RALEIGH – As North Carolina schools are dismissed for summer break, educators are already hard at work preparing for the next school year. From July 1-5, they will join more than 10,000 of their colleagues from around the country in Atlanta, GA for the 151st annual National Education Association (NEA) Representative Assembly (RA).
North Carolina Association of Educators President, Rodney Ellis, explains what exactly the Representative Assembly is and what pressing issues educators will discuss.
“The Representative Assembly is the largest gathering of educators in the country, and we gather together to talk about issues that impact public education. This year our focus is primarily on putting students first, at the top of the agenda for education reform throughout this country, and we’re excited and looking forward to it,” Ellis says.
As for what he hopes to accomplish for North Carolina at the Assembly in Atlanta, Ellis says he hopes to develop policies that will influence the decision-making process in North Carolina and set the tone for nation-wide reform on various education issues.
A hot topic of those issues is school safety and gun violence prevention. Ellis weighs in on his stance on school safety and the proper measures to be taken, which he does not believe includes allowing educators to carry firearms.
“We think that we have to do more in terms of making sure that students receive all the mental health support that they need. We have to make sure that we have other safety processes in place, and we certainly don’t need to add more guns on our campuses across the state,” Ellis says.
In public education, as in most topics of debate, it seems the bad news often takes precedence. Ellis, however, says he does have good news about North Carolina public education, especially the graduation rates.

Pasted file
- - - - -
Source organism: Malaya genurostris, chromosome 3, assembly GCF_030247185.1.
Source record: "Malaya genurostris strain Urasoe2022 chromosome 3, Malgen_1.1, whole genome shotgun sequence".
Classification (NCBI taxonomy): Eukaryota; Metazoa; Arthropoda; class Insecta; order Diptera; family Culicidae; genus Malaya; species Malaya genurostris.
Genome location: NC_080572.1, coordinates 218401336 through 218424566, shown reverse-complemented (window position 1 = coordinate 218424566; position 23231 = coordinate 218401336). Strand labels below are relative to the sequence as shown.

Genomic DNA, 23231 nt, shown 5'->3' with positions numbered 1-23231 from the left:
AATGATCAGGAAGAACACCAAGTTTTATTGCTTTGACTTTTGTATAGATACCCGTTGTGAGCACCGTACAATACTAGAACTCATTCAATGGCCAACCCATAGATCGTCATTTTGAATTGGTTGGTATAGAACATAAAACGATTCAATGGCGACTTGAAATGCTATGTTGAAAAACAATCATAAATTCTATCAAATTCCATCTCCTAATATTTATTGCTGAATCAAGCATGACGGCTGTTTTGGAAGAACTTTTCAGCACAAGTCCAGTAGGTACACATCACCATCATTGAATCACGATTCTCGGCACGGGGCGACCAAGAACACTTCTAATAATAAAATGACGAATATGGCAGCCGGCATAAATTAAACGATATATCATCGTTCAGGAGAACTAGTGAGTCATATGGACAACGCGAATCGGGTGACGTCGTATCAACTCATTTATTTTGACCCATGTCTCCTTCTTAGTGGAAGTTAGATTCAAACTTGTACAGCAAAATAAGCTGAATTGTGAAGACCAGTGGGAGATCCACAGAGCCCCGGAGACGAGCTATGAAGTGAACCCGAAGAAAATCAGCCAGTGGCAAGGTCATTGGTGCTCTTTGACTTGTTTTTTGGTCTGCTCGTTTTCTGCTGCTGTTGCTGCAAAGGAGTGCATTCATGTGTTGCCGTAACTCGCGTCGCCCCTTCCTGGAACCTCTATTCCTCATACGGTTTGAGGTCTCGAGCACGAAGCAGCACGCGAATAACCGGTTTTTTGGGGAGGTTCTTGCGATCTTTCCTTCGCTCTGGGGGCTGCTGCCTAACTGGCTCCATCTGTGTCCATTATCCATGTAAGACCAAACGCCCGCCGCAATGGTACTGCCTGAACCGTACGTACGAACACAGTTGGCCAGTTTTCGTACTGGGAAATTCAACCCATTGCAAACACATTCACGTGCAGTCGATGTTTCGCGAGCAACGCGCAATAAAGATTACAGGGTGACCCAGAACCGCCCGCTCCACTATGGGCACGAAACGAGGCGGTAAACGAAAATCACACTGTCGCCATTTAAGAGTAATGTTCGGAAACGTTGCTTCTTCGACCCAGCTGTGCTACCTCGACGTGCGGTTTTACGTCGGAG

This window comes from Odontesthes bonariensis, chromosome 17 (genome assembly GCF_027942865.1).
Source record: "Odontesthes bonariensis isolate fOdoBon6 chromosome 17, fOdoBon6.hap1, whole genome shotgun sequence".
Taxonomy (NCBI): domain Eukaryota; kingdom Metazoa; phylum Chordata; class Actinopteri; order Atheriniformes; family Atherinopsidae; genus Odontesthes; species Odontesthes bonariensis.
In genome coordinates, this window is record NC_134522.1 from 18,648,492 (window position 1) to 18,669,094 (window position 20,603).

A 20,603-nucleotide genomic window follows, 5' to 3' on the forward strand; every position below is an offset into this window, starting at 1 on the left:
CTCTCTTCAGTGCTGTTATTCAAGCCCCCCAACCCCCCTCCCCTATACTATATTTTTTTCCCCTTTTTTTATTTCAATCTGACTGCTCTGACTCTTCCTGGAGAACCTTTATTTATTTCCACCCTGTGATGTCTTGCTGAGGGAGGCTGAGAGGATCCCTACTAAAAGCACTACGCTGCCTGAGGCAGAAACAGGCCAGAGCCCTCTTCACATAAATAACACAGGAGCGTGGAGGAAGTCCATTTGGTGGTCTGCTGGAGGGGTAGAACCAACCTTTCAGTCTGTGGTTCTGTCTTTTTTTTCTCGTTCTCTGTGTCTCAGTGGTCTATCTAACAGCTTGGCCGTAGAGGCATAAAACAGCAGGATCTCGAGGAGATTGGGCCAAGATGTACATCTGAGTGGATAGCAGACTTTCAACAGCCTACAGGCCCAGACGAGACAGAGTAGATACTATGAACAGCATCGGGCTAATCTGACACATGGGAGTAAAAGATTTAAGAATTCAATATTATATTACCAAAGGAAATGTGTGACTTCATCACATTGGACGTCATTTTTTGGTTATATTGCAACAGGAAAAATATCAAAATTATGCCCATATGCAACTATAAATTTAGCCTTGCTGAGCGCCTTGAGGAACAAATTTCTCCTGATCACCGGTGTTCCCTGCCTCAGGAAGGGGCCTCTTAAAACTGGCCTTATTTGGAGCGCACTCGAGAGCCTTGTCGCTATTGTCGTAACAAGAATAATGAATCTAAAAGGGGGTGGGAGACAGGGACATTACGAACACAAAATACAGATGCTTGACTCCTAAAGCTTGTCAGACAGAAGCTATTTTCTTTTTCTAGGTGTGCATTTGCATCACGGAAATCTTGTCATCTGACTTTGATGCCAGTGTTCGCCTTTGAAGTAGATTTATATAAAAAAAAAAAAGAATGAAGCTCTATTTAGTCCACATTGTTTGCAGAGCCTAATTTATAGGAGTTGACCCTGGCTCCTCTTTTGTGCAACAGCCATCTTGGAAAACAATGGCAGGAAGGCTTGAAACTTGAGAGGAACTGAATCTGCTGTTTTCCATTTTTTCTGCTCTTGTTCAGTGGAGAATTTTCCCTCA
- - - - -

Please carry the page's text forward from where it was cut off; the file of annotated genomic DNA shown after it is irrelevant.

“I think you have to begin with our graduation rate. I think it’s as high as it’s ever been, upwards of 80 percent. I think that’s very positive. I think that it speaks volumes for educators to be able to do so much more with less these past few years. I think that a lot less focus on some of the bad things that are happening would benefit us as educators and benefit our school systems,” Ellis says.
As schools across the state are forced to deal with budget cutbacks, Ellis weighs in on what he would tell North Carolina’s elected officials about the one thing that educators need.
“I think the one thing that North Carolina needs right now is to make sure that we are fairly compensating educators in this state. It speaks volumes that North Carolina’s educators are currently ranked 46th in the country in terms of educators’ salary. Legislators need to make that a priority. They need to make sure that we are able to attract and retain the best and brightest educators out there, and the only way we’re going to do that is to be able to offer them a comparable salary,” Ellis says.
For regular updates within the North Carolina Association of Educators, visit www.ncae.org.http://chapelboro.com/news/pre-k-12-education/nc-educators-prepare-for-representative-assembly